Mayor: Katie, thank you and happy Easter to you. The decision was made on Friday evening. It was imperative to announce it as soon as it was made. People have been asking for days and days. I think you're one of them in fact. Many people have asked us for days to help people know where we were going, to give people that measure of security, of knowing the direction we were going in, and to allow everything to be planned accordingly. I was a public school parent, obviously, for the entire upbringing and my kids and whenever we get to a decision we owe it to parents to announce it immediately. Again, the decision was made based on the health and wellbeing and safety of our kids, our parents, our families, our educators. So we were quite certain it was right thing to do. The state was notified yesterday morning and we made the announcement. I believe that even though New Yorkers are observing this holiday weekend, obviously against the backdrop of a painful crisis, it's not stopping people from wanting clear information and it's something also Katie, that I told people from the very beginning, I thought this is what was going to happen and I feared it was going to happen. And it was just important to make it as clear as possible as soon as we were certain.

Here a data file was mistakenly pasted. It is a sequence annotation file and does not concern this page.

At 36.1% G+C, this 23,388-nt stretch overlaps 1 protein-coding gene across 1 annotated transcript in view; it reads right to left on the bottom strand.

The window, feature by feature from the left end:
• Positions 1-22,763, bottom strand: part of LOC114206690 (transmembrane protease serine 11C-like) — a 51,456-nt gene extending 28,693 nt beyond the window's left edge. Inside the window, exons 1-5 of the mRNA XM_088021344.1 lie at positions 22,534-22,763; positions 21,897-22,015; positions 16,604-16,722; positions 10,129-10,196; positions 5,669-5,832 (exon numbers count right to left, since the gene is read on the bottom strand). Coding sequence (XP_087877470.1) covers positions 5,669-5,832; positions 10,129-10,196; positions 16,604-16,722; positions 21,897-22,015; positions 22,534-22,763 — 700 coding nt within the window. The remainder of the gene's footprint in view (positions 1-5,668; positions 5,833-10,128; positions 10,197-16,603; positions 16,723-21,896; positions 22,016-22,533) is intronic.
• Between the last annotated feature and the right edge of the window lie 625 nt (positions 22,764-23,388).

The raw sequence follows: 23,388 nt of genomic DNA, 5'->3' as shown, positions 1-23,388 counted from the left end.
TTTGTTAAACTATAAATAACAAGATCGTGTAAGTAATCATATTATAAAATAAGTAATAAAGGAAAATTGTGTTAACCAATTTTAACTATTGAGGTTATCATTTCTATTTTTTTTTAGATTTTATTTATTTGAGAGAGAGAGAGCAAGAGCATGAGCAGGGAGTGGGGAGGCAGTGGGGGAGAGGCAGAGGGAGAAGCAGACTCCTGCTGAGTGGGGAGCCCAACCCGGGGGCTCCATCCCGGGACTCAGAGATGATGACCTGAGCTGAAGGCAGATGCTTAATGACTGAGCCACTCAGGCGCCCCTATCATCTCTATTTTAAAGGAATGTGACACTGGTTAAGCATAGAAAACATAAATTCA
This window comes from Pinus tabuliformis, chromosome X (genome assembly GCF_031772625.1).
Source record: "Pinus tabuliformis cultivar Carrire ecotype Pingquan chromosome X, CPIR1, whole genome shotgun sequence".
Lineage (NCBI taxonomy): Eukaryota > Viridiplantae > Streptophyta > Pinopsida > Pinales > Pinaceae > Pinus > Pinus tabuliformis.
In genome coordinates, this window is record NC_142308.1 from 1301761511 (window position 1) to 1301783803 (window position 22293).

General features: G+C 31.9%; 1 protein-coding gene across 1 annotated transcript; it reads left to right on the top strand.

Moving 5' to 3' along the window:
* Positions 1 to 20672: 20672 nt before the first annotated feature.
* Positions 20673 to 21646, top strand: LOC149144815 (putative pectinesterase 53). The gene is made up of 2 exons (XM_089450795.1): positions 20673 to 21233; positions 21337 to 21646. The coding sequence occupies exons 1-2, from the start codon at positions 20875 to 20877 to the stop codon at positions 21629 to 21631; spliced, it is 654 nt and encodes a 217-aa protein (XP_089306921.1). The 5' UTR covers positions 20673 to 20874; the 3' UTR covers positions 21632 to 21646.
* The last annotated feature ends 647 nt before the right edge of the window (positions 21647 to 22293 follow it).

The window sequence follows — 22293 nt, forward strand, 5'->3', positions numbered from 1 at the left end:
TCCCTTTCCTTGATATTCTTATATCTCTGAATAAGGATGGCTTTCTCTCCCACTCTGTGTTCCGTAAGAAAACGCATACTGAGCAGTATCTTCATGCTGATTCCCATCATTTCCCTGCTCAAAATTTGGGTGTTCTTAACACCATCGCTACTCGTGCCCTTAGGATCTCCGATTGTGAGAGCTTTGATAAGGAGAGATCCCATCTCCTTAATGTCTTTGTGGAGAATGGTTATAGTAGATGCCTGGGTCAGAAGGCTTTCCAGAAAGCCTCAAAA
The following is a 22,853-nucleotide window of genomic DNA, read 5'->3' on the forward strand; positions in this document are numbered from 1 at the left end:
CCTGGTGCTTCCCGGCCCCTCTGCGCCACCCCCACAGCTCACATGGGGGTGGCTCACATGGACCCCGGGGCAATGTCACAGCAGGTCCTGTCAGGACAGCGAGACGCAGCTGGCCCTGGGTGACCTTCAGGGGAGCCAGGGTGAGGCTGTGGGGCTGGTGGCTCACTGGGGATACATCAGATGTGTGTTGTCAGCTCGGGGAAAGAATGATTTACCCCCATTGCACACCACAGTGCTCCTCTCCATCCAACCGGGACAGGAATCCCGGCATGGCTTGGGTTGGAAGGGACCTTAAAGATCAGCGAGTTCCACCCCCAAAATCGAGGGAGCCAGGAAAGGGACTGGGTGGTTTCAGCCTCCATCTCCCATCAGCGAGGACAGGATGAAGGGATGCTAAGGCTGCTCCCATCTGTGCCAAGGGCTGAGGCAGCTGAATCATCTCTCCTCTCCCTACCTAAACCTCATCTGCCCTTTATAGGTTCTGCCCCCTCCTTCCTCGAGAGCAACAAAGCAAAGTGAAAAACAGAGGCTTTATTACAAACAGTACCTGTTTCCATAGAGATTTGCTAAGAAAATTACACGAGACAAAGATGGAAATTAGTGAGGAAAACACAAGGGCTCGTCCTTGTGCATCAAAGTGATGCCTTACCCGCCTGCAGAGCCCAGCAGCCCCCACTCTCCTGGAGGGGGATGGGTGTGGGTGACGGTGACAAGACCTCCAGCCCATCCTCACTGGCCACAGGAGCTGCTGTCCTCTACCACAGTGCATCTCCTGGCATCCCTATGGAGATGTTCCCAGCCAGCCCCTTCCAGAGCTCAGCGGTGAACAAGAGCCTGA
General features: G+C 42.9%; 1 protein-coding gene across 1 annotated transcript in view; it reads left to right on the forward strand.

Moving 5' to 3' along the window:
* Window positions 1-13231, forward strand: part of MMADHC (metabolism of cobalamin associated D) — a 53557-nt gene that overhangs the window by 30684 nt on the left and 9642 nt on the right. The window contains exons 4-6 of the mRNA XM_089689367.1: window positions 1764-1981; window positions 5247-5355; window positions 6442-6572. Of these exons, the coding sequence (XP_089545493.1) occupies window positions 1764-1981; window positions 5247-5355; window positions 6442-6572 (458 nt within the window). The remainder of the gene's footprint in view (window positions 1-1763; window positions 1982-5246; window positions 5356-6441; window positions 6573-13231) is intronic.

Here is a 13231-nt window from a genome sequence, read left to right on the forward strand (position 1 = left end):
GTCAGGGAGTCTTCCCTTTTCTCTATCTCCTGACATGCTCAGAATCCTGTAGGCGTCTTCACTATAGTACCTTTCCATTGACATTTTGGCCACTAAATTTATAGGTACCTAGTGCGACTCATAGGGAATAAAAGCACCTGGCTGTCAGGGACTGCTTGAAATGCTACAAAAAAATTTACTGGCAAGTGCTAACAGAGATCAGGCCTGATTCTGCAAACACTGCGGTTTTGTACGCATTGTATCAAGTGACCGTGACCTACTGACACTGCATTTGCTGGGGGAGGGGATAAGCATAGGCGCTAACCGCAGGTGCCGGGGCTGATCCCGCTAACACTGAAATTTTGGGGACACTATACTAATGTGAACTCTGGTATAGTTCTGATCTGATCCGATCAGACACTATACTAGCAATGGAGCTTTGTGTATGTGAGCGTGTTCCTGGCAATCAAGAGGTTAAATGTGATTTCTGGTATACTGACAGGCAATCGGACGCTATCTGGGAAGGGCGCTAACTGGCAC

Moderator: Next we have Yoav from the city.

Question: Hi, Mr. Mayor, I just wanted to clarify, and forgive me if you explained this, but the expanded testing and H + H is that going to be a new city ability to test or are you moving resources from somewhere else and is the capacity going to be there?